Review: Hag-Seed by Margaret Atwood

Review: Hag-Seed by Margaret AtwoodTitle: Hag-Seed (Hogarth Shakespeare)
Author: Margaret Atwood
Publisher: Hogarth Press
Publication Date: October 11, 2016

five-stars
Summary (from Goodreads):

William Shakespeare's The Tempest retold as Hag-Seed

Felix is at the top of his game as Artistic Director of the Makeshiweg Theatre Festival. His productions have amazed and confounded. Now he's staging a Tempest like no other: not only will it boost his reputation, it will heal emotional wounds.

Or that was the plan. Instead, after an act of unforeseen treachery, Felix is living in exile in a backwoods hovel, haunted by memories of his beloved lost daughter, Miranda. And also brewing revenge.

After twelve years, revenge finally arrives in the shape of a theatre course at a nearby prison. Here, Felix and his inmate actors will put on his Tempest and snare the traitors who destroyed him. It's magic! But will it remake Felix as his enemies fall?

Margaret Atwood’s novel take on Shakespeare’s play of enchantment, retribution, and second chances leads us on an interactive, illusion-ridden journey filled with new surprises and wonders of its own.

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❃ I received this book for free from the publisher in exchange for an honest review. This does not affect my opinion of the book or the content of my review. ❃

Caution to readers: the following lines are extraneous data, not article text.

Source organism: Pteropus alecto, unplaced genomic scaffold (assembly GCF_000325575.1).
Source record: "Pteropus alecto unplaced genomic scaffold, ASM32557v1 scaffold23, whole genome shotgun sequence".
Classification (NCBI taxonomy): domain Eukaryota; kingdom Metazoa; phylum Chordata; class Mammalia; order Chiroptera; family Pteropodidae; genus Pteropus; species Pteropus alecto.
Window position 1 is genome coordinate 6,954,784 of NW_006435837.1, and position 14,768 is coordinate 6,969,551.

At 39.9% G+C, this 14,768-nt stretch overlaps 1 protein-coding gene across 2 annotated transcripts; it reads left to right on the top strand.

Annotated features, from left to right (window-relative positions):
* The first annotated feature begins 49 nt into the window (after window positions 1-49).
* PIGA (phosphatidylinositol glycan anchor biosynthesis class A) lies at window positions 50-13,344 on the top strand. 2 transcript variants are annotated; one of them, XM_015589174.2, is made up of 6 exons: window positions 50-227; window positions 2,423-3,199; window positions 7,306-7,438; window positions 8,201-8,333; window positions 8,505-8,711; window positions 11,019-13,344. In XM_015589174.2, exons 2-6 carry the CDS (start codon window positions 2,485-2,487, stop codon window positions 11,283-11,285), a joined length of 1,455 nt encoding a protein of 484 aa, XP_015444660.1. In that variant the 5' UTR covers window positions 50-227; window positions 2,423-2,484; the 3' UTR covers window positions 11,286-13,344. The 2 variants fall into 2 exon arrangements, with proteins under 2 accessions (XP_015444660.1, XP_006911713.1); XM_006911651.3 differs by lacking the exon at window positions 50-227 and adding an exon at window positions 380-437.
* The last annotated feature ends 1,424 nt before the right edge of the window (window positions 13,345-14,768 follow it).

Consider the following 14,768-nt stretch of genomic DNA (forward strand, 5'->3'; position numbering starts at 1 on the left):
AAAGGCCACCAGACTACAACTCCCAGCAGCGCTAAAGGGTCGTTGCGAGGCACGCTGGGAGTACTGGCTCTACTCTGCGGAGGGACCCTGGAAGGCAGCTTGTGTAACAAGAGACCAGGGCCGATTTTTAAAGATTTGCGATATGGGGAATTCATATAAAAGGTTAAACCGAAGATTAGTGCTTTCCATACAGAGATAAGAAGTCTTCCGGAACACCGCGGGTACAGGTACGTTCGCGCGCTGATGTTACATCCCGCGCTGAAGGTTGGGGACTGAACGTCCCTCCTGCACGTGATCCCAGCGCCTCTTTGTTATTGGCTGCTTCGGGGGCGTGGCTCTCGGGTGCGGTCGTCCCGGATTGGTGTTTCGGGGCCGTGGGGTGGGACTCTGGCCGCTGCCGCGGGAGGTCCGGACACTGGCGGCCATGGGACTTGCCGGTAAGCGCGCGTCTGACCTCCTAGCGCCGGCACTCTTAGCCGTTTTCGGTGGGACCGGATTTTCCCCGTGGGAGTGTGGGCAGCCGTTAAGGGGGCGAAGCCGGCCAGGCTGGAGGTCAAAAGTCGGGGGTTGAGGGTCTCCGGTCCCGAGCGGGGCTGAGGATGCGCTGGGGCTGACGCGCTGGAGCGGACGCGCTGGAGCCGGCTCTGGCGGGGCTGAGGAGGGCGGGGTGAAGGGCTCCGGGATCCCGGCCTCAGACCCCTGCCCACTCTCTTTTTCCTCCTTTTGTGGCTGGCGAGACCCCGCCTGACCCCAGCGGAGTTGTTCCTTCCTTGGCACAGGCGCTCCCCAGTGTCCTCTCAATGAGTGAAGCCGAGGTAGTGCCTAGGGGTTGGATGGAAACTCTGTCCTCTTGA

Review

Hag-Seed by Margaret Atwood is one book that is not to be missed if you are a fan of Shakespeare and his plays. Margaret Atwood has crafted an interesting and creative revisiting of Shakespeare’s The Tempest in this 4th book in the Hogarth Shakespeare series. This book actually is a story within a story that has a familiar setting and cast of colourful characters. Continue reading

Review: Vinegar Girl by Anne Tyler

Review: Vinegar Girl by Anne TylerTitle: Vinegar Girl (Hogarth Shakespeare)
Author: Anne Tyler
Publisher: Knopf Canada
Publication Date: June 21, 2016

five-stars
Summary (from Goodreads):

Pulitzer Prize winner and American master Anne Tyler brings us an inspired, witty and irresistible contemporary take on one of Shakespeare’s most beloved comedies.

Kate Battista feels stuck. How did she end up running house and home for her eccentric scientist father and uppity, pretty younger sister Bunny? Plus, she’s always in trouble at work – her pre-school charges adore her, but their parents don’t always appreciate her unusual opinions and forthright manner.

Dr. Battista has other problems. After years out in the academic wilderness, he is on the verge of a breakthrough. His research could help millions. There’s only one problem: his brilliant young lab assistant, Pyotr, is about to be deported. And without Pyotr, all would be lost.

When Dr. Battista cooks up an outrageous plan that will enable Pyotr to stay in the country, he’s relying – as usual – on Kate to help him. Kate is furious: this time he’s really asking too much. But will she be able to resist the two men’s touchingly ludicrous campaign to bring her around?

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❃ I received this book for free from the publisher in exchange for an honest review. This does not affect my opinion of the book or the content of my review. ❃

Review